A decade ago, the Colombian region of Putumayo was the main production centre for coca, the raw material for cocaine And the guerrillas from the Revolutionary Armed Forces of Colombia (Farc) were well placed to profit from the illegal drugs trade. Today, there are still small fields of bright green coca cut from the virgin jungle, but the rebels have found a more lucrative, and far safer, source of income: gold. It was here the US military aid package, known as Plan Colombia, which has amounted to some $8bn (Ł5bn) since 1999, was concentrated. Since 2000, fleets of spray planes have dropped glyphosate chemicals over the coca bushes, managing to reduce, but never eradicate, drug production. What the chemicals have done is push local farmers into the new, informal industry of gold mining. "We estimate that the Farc here make 800m pesos ($450,000) a week from illegal gold mining," said Jhimmy Calvache, the acting mayor of Mocha, the capital of Putumayo province.
Colombia has vast gold deposits, especially along the rivers that wash down from the Andes Mountains. It was gold that drew the Spanish conquistadors here in the 16th Century, and now, with prices high for precious metal, gold fever has returned. Mechanical diggers operate along the riverbeds and banks in Putumayo, protected by heavily armed rebels who allow no access to the sites and impose huge "taxes" on production. In March, police sought to send in investigators to find out how much gold was being extracted. They ran into trigger-happy guerrillas and it was decided that, without massive army support, there was no chance of making any meaningful inquiries. The operation was abandoned.
While the illegal exploitation of gold in Putumayo is still in its infancy, it is well developed in other parts of the country. In the northern department of Antioquia, the Farc have established a series of extortion schemes on the gold miners, legal and illegal. For every mechanical digger that enters their territory, the rebels charge an initial "tax" of up to $3,000 and another $2,000 per piece of heavy machinery for every month of operation. In the gold-rich municipality of Anori in Antioquia, authorities believe there are up to 120 diggers operating, earning the local Farc unit a monthly income of at least $240,000. There are 125 municipalities in Antioquia. "Gold is now more lucrative than coca," says Antioquia Governor Sergio Fajardo. The guerrillas are not just extorting money but running some mining operations themselves or demanding a percentage of all production.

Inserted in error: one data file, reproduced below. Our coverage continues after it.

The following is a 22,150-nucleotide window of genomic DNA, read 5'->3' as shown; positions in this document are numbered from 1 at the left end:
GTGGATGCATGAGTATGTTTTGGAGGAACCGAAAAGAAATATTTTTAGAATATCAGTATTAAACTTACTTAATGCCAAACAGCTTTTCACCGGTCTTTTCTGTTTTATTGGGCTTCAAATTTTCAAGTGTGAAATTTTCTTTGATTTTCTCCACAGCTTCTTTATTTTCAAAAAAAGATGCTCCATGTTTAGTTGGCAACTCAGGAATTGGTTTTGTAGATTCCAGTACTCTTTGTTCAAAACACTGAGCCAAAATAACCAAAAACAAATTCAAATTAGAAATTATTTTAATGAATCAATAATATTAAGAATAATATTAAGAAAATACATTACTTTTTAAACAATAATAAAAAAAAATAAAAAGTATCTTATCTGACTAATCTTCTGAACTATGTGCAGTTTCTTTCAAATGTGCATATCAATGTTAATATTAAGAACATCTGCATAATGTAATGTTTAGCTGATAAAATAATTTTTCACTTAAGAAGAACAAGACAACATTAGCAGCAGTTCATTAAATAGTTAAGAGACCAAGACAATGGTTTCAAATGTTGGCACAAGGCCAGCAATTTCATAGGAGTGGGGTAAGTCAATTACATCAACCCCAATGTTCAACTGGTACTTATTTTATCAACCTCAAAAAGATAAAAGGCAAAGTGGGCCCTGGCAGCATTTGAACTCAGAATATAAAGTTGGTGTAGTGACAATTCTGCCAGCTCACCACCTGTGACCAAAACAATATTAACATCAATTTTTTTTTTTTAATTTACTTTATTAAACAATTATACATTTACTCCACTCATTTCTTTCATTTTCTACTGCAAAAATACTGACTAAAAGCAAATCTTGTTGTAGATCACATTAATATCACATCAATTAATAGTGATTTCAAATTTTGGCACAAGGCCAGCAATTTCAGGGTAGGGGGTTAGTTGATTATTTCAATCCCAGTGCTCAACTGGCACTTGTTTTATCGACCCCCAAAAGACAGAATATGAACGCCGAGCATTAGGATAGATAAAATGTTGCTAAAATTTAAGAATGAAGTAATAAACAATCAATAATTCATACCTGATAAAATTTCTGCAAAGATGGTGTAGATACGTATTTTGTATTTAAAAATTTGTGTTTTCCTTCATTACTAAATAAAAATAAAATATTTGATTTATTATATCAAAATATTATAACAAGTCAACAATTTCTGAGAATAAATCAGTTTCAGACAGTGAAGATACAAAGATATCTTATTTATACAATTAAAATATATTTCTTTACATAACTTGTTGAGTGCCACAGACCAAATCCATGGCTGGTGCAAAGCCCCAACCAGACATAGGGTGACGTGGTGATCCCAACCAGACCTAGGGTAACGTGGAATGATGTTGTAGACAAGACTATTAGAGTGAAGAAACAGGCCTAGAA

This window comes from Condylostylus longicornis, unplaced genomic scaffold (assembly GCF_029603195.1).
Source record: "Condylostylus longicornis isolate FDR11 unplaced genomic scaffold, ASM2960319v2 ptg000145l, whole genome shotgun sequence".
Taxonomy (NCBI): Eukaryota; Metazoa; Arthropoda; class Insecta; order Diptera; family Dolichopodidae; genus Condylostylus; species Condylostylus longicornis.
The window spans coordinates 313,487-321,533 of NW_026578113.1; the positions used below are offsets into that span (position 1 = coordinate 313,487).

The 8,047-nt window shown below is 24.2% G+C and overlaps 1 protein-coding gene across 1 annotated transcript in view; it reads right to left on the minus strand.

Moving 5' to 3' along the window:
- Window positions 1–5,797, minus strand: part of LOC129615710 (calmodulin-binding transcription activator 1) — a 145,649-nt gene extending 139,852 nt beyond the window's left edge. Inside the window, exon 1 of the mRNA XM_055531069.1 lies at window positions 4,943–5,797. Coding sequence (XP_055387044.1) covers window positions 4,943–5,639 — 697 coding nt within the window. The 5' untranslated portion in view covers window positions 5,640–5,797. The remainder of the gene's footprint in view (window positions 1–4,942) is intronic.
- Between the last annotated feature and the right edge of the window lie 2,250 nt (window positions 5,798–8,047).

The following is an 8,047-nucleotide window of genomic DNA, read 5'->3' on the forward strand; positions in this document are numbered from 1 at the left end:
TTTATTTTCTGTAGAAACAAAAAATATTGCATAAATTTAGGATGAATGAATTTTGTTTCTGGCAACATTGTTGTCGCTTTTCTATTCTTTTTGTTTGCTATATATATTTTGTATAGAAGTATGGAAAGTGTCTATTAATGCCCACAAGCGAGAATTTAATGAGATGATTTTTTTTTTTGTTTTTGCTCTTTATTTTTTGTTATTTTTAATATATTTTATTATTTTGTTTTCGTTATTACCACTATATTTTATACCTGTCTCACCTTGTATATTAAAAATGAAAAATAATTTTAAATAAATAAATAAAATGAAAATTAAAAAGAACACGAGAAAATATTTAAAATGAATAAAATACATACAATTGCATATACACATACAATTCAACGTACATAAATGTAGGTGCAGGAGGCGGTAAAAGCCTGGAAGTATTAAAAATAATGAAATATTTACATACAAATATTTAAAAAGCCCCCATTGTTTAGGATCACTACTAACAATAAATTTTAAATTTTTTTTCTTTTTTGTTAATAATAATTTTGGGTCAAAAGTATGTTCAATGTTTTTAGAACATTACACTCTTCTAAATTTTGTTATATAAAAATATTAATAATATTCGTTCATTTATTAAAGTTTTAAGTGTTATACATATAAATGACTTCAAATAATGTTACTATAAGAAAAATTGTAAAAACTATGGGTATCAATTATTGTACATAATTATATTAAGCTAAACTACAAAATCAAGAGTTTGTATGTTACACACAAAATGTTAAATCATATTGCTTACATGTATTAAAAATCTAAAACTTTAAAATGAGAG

The advantage of gold is that it is perfectly legal to transport and sell, unlike cocaine. Indeed, legally registered mines have become a favourite acquisition for drug traffickers as well, as they are perfect vehicles for laundering money. The mining companies can claim any amount of gold is being extracted and then traffickers put all their money from cocaine sales through the books. On condition of anonymity, a mine worker in Anori played the recording on his telephone of a call he said was from the Farc demanding payment. "Don't try my patience this month," growled a low voice, "don't make me look for you, or the machines will be burnt and you may become a military objective [this is guerrilla speak for becoming a target for assassination]." He paid, and continues paying, even during the rainy season when the rising water levels make extracting gold from the river bed almost impossible.